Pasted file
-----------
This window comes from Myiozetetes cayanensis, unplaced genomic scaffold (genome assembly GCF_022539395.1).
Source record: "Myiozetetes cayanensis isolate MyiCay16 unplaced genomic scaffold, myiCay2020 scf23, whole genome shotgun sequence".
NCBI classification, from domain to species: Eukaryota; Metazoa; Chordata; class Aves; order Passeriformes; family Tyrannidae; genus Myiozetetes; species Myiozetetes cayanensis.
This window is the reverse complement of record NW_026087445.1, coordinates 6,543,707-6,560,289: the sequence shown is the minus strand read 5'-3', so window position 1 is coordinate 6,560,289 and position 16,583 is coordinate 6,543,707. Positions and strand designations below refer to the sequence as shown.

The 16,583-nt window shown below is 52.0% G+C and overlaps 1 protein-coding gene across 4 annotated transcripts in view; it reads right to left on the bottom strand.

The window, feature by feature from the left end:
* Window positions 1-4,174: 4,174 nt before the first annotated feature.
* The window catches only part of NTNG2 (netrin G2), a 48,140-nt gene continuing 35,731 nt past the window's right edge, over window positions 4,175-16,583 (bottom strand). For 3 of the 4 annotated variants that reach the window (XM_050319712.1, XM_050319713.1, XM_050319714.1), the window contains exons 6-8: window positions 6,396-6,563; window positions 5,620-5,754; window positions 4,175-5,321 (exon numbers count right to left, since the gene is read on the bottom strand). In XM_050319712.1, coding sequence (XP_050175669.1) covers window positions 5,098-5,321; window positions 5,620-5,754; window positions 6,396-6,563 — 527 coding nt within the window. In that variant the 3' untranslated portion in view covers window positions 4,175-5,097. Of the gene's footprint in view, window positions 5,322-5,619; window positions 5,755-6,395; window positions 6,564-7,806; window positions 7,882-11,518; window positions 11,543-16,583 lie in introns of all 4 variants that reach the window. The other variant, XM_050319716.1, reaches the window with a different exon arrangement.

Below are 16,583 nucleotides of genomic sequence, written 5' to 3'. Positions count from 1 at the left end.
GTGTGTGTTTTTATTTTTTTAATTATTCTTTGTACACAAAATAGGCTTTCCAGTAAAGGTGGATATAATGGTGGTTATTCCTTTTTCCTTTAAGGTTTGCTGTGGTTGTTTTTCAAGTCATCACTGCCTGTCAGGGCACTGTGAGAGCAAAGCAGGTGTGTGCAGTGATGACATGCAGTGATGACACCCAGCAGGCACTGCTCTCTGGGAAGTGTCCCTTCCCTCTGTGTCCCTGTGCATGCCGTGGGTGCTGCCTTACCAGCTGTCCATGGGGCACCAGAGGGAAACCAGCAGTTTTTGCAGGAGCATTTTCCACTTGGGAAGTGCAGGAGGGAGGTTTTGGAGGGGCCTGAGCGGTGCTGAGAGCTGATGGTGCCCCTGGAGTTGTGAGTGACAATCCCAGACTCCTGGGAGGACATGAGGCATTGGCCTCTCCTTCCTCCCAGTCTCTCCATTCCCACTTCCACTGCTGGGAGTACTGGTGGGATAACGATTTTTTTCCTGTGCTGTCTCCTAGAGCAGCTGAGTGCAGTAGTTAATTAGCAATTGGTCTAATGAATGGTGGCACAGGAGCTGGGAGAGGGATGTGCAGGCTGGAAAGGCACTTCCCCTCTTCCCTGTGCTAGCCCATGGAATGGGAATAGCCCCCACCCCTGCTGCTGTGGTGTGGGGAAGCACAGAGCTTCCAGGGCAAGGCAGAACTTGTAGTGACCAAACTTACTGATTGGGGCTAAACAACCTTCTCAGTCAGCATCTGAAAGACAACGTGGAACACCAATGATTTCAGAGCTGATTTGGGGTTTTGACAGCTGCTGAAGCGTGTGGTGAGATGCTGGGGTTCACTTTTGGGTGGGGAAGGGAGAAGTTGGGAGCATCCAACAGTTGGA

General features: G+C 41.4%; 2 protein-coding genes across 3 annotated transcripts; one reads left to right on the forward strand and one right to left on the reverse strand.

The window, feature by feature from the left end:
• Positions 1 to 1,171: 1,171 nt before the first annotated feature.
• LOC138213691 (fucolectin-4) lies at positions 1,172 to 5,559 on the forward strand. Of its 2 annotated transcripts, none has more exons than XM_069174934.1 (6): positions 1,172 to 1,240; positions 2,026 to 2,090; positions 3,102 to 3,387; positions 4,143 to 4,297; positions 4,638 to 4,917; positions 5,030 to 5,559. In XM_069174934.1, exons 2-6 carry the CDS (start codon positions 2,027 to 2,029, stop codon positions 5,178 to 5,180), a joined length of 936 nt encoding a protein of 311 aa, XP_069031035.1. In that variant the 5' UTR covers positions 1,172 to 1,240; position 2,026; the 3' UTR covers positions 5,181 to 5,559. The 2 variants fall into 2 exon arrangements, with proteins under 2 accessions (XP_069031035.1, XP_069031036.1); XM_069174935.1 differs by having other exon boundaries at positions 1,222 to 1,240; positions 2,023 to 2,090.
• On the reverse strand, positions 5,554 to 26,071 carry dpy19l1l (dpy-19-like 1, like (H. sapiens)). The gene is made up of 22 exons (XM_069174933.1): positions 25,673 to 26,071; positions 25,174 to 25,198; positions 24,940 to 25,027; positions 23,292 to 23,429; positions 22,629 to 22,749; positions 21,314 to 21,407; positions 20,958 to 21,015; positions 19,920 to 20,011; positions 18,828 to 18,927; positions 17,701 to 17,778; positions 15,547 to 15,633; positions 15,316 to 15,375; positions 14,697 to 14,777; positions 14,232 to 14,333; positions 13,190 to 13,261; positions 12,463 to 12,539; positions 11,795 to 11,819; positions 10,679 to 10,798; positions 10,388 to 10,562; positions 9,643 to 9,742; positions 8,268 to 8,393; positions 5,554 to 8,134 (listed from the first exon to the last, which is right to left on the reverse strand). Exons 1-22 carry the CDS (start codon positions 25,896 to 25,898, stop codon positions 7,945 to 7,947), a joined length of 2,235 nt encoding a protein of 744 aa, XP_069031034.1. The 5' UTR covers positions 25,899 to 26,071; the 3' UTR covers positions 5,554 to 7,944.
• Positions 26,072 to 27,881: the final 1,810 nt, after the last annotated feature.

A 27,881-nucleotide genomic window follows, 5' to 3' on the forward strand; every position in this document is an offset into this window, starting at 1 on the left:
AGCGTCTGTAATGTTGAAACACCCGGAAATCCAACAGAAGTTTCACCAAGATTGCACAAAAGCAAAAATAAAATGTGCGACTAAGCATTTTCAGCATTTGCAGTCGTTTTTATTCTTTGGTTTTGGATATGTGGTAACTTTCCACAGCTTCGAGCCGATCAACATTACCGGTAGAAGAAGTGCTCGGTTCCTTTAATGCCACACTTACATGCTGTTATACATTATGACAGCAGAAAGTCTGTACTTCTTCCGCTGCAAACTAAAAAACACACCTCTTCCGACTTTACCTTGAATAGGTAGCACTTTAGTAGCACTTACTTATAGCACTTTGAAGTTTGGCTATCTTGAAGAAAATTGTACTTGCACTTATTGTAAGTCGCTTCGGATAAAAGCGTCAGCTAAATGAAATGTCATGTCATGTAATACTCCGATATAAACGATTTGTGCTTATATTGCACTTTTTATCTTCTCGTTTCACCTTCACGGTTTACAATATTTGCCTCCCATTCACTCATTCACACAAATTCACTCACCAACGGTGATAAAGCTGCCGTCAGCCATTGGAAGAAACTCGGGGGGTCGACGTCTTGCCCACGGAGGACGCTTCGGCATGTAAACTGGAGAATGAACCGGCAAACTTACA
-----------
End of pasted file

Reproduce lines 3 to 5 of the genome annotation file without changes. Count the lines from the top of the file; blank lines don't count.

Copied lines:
NCBI classification, from domain to species: Eukaryota; Metazoa; Chordata; class Aves; order Passeriformes; family Tyrannidae; genus Myiozetetes; species Myiozetetes cayanensis.
This window is the reverse complement of record NW_026087445.1, coordinates 6,543,707-6,560,289: the sequence shown is the minus strand read 5'-3', so window position 1 is coordinate 6,560,289 and position 16,583 is coordinate 6,543,707. Positions and strand designations below refer to the sequence as shown.

The 16,583-nt window shown below is 52.0% G+C and overlaps 1 protein-coding gene across 4 annotated transcripts in view; it reads right to left on the bottom strand.